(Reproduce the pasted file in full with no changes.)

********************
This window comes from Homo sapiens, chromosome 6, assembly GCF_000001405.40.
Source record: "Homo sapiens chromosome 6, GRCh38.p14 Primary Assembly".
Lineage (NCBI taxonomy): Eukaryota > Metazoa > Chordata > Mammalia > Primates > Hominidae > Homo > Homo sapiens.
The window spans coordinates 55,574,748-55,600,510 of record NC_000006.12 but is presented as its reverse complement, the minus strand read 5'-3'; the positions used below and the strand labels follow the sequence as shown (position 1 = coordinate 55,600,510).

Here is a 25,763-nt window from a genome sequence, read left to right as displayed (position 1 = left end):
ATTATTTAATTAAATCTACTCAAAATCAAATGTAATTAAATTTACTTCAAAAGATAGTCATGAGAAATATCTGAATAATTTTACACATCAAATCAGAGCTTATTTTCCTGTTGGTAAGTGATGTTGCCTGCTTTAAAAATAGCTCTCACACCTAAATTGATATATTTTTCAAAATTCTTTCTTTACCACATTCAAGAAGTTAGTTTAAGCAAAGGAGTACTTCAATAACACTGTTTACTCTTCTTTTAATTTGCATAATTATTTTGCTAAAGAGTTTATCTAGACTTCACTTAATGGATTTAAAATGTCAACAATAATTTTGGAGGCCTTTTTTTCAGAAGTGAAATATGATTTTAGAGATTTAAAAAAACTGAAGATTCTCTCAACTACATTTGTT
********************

This window comes from Homo sapiens, chromosome 6, assembly GCF_000001405.40.
Source record: "Homo sapiens chromosome 6, GRCh38.p14 Primary Assembly".
Lineage (NCBI taxonomy): Eukaryota > Metazoa > Chordata > Mammalia > Primates > Hominidae > Homo > Homo sapiens.
The window spans coordinates 55,574,748-55,600,510 of record NC_000006.12 but is presented as its reverse complement, the minus strand read 5'-3'; the positions used below and the strand labels follow the sequence as shown (position 1 = coordinate 55,600,510).

Here is a 25,763-nt window from a genome sequence, read left to right as displayed (position 1 = left end):
ATTATTTAATTAAATCTACTCAAAATCAAATGTAATTAAATTTACTTCAAAAGATAGTCATGAGAAATATCTGAATAATTTTACACATCAAATCAGAGCTTATTTTCCTGTTGGTAAGTGATGTTGCCTGCTTTAAAAATAGCTCTCACACCTAAATTGATATATTTTTCAAAATTCTTTCTTTACCACATTCAAGAAGTTAGTTTAAGCAAAGGAGTACTTCAATAACACTGTTTACTCTTCTTTTAATTTGCATAATTATTTTGCTAAAGAGTTTATCTAGACTTCACTTAATGGATTTAAAATGTCAACAATAATTTTGGAGGCCTTTTTTTCAGAAGTGAAATATGATTTTAGAGATTTAAAAAAACTGAAGATTCTCTCAACTACATTTGTT